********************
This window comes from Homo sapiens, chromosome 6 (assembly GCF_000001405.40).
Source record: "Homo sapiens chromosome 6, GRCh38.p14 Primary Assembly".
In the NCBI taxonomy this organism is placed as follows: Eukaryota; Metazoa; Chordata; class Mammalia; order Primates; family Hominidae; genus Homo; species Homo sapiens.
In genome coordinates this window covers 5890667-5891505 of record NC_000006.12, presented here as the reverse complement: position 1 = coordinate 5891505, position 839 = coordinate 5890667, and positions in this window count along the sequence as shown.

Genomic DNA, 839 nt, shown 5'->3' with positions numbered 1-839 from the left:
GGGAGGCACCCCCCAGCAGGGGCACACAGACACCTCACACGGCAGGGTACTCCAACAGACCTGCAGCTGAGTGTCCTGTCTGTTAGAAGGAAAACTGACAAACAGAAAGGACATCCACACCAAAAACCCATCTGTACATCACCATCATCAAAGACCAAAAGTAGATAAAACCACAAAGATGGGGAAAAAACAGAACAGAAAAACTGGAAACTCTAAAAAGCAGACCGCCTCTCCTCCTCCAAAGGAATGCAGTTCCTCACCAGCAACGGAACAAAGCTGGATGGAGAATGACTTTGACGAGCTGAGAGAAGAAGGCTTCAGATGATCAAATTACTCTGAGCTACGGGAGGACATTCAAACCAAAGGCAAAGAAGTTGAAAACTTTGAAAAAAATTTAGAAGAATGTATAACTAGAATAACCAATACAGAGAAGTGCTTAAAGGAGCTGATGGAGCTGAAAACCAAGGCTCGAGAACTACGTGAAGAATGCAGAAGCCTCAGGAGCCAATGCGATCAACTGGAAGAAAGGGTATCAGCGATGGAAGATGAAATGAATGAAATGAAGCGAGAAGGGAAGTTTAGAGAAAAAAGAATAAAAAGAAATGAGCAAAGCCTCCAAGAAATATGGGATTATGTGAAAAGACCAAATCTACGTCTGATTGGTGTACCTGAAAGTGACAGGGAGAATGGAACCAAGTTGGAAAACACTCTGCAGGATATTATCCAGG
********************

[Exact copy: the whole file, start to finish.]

This window comes from Homo sapiens, chromosome 6 (assembly GCF_000001405.40).
Source record: "Homo sapiens chromosome 6, GRCh38.p14 Primary Assembly".
In the NCBI taxonomy this organism is placed as follows: Eukaryota; Metazoa; Chordata; class Mammalia; order Primates; family Hominidae; genus Homo; species Homo sapiens.
In genome coordinates this window covers 5890667-5891505 of record NC_000006.12, presented here as the reverse complement: position 1 = coordinate 5891505, position 839 = coordinate 5890667, and positions in this window count along the sequence as shown.

Genomic DNA, 839 nt, shown 5'->3' with positions numbered 1-839 from the left:
GGGAGGCACCCCCCAGCAGGGGCACACAGACACCTCACACGGCAGGGTACTCCAACAGACCTGCAGCTGAGTGTCCTGTCTGTTAGAAGGAAAACTGACAAACAGAAAGGACATCCACACCAAAAACCCATCTGTACATCACCATCATCAAAGACCAAAAGTAGATAAAACCACAAAGATGGGGAAAAAACAGAACAGAAAAACTGGAAACTCTAAAAAGCAGACCGCCTCTCCTCCTCCAAAGGAATGCAGTTCCTCACCAGCAACGGAACAAAGCTGGATGGAGAATGACTTTGACGAGCTGAGAGAAGAAGGCTTCAGATGATCAAATTACTCTGAGCTACGGGAGGACATTCAAACCAAAGGCAAAGAAGTTGAAAACTTTGAAAAAAATTTAGAAGAATGTATAACTAGAATAACCAATACAGAGAAGTGCTTAAAGGAGCTGATGGAGCTGAAAACCAAGGCTCGAGAACTACGTGAAGAATGCAGAAGCCTCAGGAGCCAATGCGATCAACTGGAAGAAAGGGTATCAGCGATGGAAGATGAAATGAATGAAATGAAGCGAGAAGGGAAGTTTAGAGAAAAAAGAATAAAAAGAAATGAGCAAAGCCTCCAAGAAATATGGGATTATGTGAAAAGACCAAATCTACGTCTGATTGGTGTACCTGAAAGTGACAGGGAGAATGGAACCAAGTTGGAAAACACTCTGCAGGATATTATCCAGG